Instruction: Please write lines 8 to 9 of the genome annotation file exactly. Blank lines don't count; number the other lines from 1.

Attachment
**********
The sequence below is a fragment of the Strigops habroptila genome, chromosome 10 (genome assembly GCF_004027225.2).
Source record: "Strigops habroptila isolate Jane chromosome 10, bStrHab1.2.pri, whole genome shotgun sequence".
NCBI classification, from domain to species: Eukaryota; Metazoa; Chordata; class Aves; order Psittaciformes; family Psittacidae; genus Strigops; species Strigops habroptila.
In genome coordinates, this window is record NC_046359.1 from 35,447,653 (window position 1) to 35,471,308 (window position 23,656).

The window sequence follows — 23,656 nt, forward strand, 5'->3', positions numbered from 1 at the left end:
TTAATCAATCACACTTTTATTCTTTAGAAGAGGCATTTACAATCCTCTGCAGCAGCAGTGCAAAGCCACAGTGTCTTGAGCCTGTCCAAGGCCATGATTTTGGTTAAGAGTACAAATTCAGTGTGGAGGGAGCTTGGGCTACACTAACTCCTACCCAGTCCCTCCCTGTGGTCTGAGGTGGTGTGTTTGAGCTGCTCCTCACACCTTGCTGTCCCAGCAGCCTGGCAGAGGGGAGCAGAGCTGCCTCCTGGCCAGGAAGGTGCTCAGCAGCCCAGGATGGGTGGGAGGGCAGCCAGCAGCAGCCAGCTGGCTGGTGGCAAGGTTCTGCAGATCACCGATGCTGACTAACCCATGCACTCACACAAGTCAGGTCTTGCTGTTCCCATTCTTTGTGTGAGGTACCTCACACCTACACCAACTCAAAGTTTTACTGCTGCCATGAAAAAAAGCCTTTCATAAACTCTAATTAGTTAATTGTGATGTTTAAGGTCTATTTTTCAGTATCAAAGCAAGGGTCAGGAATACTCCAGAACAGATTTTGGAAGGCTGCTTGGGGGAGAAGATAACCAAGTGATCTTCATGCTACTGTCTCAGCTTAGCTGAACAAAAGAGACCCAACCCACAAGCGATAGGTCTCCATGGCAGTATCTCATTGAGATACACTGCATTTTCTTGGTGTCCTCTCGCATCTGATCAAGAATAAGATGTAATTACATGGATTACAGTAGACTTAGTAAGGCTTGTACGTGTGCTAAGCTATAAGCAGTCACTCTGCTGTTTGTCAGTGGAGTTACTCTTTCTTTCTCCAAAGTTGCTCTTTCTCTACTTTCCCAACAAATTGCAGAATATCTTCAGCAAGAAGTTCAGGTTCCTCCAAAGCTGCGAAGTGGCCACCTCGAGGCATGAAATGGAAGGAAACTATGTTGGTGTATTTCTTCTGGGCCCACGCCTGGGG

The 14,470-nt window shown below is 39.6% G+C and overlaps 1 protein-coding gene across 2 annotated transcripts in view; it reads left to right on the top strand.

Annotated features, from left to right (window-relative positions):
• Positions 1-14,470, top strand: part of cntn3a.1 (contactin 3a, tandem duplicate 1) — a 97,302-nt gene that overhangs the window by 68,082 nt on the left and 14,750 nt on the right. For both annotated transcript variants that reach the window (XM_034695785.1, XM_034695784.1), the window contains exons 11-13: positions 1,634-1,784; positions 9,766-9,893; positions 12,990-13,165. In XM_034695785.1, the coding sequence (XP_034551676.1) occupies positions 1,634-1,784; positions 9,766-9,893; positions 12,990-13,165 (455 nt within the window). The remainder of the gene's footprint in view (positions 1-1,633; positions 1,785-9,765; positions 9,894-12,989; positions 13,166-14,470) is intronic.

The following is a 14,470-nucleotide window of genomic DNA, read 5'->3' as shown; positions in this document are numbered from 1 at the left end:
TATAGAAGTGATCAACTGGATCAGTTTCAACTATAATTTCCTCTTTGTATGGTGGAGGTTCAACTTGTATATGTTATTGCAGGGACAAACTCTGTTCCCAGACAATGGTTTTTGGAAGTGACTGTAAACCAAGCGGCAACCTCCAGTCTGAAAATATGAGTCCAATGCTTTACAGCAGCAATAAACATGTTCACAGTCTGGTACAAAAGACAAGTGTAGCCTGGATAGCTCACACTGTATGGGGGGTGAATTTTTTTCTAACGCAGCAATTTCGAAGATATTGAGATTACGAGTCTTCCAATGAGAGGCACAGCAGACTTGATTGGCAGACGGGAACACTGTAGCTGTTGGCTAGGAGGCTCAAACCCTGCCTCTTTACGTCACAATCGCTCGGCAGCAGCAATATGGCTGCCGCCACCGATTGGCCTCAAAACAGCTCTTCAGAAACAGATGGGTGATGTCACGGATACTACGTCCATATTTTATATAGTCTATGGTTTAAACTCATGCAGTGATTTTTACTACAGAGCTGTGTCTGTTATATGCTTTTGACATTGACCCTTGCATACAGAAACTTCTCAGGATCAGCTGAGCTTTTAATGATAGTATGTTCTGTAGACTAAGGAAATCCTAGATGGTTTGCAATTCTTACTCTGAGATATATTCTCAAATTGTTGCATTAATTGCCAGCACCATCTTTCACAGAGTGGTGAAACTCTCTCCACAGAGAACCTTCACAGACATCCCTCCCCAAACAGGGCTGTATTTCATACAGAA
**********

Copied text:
Annotated features, from left to right (window-relative positions):
• Positions 1-14,470, top strand: part of cntn3a.1 (contactin 3a, tandem duplicate 1) — a 97,302-nt gene that overhangs the window by 68,082 nt on the left and 14,750 nt on the right. For both annotated transcript variants that reach the window (XM_034695785.1, XM_034695784.1), the window contains exons 11-13: positions 1,634-1,784; positions 9,766-9,893; positions 12,990-13,165. In XM_034695785.1, the coding sequence (XP_034551676.1) occupies positions 1,634-1,784; positions 9,766-9,893; positions 12,990-13,165 (455 nt within the window). The remainder of the gene's footprint in view (positions 1-1,633; positions 1,785-9,765; positions 9,894-12,989; positions 13,166-14,470) is intronic.